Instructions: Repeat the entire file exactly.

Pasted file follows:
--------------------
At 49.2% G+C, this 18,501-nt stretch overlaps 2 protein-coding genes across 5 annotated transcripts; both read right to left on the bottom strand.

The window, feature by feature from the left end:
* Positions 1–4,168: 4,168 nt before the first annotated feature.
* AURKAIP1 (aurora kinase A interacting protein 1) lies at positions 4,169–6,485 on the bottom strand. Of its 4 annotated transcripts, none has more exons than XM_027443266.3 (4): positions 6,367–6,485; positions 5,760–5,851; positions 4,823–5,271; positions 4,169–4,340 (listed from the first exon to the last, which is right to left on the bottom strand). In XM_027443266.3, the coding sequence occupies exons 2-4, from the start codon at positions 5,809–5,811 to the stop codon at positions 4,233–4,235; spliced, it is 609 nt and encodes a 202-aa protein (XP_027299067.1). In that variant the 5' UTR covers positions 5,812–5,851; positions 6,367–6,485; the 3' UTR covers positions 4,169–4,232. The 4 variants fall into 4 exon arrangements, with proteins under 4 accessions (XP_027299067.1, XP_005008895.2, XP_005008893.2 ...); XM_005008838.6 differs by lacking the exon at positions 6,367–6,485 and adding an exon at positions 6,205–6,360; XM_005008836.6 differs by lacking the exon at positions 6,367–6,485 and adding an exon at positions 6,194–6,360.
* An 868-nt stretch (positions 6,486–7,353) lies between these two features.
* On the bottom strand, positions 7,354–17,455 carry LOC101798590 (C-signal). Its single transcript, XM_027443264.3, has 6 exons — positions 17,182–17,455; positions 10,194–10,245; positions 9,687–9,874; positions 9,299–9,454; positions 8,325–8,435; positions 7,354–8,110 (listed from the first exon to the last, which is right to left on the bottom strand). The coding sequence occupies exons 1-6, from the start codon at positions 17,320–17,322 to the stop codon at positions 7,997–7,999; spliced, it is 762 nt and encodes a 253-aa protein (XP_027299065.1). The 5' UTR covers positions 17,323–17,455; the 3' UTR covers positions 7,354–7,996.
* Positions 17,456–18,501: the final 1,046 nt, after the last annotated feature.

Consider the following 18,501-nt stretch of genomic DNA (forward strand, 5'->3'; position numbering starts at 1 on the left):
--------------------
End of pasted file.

At 49.2% G+C, this 18,501-nt stretch overlaps 2 protein-coding genes across 5 annotated transcripts; both read right to left on the bottom strand.

The window, feature by feature from the left end:
* Positions 1–4,168: 4,168 nt before the first annotated feature.
* AURKAIP1 (aurora kinase A interacting protein 1) lies at positions 4,169–6,485 on the bottom strand. Of its 4 annotated transcripts, none has more exons than XM_027443266.3 (4): positions 6,367–6,485; positions 5,760–5,851; positions 4,823–5,271; positions 4,169–4,340 (listed from the first exon to the last, which is right to left on the bottom strand). In XM_027443266.3, the coding sequence occupies exons 2-4, from the start codon at positions 5,809–5,811 to the stop codon at positions 4,233–4,235; spliced, it is 609 nt and encodes a 202-aa protein (XP_027299067.1). In that variant the 5' UTR covers positions 5,812–5,851; positions 6,367–6,485; the 3' UTR covers positions 4,169–4,232. The 4 variants fall into 4 exon arrangements, with proteins under 4 accessions (XP_027299067.1, XP_005008895.2, XP_005008893.2 ...); XM_005008838.6 differs by lacking the exon at positions 6,367–6,485 and adding an exon at positions 6,205–6,360; XM_005008836.6 differs by lacking the exon at positions 6,367–6,485 and adding an exon at positions 6,194–6,360.
* An 868-nt stretch (positions 6,486–7,353) lies between these two features.
* On the bottom strand, positions 7,354–17,455 carry LOC101798590 (C-signal). Its single transcript, XM_027443264.3, has 6 exons — positions 17,182–17,455; positions 10,194–10,245; positions 9,687–9,874; positions 9,299–9,454; positions 8,325–8,435; positions 7,354–8,110 (listed from the first exon to the last, which is right to left on the bottom strand). The coding sequence occupies exons 1-6, from the start codon at positions 17,320–17,322 to the stop codon at positions 7,997–7,999; spliced, it is 762 nt and encodes a 253-aa protein (XP_027299065.1). The 5' UTR covers positions 17,323–17,455; the 3' UTR covers positions 7,354–7,996.
* Positions 17,456–18,501: the final 1,046 nt, after the last annotated feature.

Consider the following 18,501-nt stretch of genomic DNA (forward strand, 5'->3'; position numbering starts at 1 on the left):